|We work at the interface of physics, biology, and computer science; the research is a collective effort of our group members who have background in one or more of these fields. Specific projects
range from those based on analytical techniques
that require no computation, to ones where computation on highly parallel
clusters is essential. The funding comes from the NIH and the NSF.
| Active Research Areas
How can one estimate, accurately and efficiently, long-range electrostatic interactions that play crucial role in determining biological properties of macromolecules? How can we use these estimates to gain insights into
fundamental properties of biopolymers?
|Algorithms to speed-up molecular simulations |
Realistic molecular dynamics simulations of even small structures require the computational power of today's fastest supercomputers. Can we combine novel computational methods with "better hardware" (for example, general purpose graphical processing units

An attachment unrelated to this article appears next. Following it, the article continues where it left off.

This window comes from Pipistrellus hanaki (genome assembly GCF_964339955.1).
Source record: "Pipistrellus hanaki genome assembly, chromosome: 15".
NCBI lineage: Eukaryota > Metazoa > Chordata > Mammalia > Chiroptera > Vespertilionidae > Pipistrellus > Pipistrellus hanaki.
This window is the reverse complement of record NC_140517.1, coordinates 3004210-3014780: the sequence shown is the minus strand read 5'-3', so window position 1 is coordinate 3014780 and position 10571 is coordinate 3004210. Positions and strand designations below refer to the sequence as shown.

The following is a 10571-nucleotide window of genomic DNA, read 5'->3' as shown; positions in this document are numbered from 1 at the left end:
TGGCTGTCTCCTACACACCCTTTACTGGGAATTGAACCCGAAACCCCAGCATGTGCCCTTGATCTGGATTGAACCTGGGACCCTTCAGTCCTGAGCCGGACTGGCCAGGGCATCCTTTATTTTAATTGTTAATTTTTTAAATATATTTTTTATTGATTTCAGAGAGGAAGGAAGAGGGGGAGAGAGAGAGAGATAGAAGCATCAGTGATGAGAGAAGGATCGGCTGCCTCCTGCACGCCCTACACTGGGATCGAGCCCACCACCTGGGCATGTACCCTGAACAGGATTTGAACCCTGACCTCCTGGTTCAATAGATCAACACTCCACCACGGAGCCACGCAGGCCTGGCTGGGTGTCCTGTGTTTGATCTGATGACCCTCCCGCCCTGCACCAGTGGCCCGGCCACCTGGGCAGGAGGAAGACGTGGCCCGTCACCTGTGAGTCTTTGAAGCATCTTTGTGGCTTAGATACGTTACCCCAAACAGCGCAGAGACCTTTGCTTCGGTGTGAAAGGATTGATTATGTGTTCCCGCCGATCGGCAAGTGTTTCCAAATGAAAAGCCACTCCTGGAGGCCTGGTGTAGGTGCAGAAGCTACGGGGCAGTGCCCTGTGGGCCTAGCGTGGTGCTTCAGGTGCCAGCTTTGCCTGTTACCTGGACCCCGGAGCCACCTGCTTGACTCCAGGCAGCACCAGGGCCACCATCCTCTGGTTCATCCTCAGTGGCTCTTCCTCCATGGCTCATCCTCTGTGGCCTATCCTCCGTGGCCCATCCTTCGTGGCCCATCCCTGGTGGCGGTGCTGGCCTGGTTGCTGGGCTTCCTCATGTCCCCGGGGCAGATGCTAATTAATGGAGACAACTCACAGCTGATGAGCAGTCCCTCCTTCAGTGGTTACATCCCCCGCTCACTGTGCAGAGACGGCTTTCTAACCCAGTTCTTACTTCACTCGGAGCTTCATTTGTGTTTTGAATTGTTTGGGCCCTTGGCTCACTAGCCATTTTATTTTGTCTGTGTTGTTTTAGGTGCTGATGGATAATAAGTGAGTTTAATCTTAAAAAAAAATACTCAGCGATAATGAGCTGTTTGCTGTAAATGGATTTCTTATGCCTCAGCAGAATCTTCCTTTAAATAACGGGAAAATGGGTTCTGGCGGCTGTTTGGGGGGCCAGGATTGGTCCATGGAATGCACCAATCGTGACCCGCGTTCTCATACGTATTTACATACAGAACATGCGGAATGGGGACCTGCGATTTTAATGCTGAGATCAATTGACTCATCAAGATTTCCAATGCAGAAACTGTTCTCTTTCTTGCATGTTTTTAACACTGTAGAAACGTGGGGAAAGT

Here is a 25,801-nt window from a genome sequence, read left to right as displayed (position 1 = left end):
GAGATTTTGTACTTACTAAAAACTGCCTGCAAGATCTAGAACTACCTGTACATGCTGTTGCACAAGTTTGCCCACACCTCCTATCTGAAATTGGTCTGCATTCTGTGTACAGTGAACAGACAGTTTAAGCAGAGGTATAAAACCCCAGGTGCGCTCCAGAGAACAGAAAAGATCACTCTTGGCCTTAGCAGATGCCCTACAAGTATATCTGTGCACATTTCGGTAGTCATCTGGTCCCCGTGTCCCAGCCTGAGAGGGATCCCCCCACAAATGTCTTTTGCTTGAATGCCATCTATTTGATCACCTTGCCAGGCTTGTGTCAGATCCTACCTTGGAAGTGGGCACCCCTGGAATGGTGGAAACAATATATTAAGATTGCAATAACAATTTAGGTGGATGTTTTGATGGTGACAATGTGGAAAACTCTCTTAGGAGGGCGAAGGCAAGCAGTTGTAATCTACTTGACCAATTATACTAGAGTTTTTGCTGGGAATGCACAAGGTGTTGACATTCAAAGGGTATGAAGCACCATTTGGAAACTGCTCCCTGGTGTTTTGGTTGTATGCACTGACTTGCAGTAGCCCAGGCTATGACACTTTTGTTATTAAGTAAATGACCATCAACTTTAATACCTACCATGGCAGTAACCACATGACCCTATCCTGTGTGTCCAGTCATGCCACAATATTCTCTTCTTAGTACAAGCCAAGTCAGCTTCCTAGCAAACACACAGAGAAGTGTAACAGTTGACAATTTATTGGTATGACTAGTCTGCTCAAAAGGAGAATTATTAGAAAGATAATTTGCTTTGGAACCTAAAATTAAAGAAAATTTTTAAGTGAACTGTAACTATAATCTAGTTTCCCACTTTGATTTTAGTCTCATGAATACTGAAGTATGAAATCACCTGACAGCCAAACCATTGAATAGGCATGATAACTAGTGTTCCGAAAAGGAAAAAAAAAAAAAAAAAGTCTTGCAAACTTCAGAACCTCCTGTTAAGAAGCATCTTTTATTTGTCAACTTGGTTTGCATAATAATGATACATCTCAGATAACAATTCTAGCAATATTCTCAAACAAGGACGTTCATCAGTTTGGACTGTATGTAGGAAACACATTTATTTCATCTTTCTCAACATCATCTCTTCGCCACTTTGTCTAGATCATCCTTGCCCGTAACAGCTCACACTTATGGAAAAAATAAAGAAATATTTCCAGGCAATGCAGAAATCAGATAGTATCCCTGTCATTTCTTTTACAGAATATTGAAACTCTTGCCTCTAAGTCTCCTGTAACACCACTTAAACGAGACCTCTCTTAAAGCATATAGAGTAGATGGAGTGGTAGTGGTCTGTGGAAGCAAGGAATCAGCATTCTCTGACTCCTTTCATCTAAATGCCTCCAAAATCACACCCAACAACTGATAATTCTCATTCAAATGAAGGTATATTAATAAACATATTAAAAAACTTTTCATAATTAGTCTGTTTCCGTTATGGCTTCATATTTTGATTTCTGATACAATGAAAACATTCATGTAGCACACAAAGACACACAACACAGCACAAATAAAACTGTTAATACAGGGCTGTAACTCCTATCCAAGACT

(GPGPU) ) to deliver computational power exceeding the fastest supercomputers,
to your desktop?
| ||DNA compaction and deformation|
DNA compaction plays vital role in key cellular processes such as cell differentiation, DNA replication, repair, and transcription. Which fundamental physical principles control the DNA compaction? And exactly how flexible is the DNA polymer?
|Nucleic acid condensation induced by ions |
Our goal is to develop a quantitative, atomic-level understanding of how multivalent ions, including biologically relevant polyamines, mediate attractive forces between nucleic acid molecules (DNA, RNA) that lead to various nucleic acid condensation phenomena observed in experiments.
| 3D organization of the genome: the basic principles. |
Our goal is to elucidate, through a combination of
of computation and experiment, the mechanisms of nonrandom genome organization.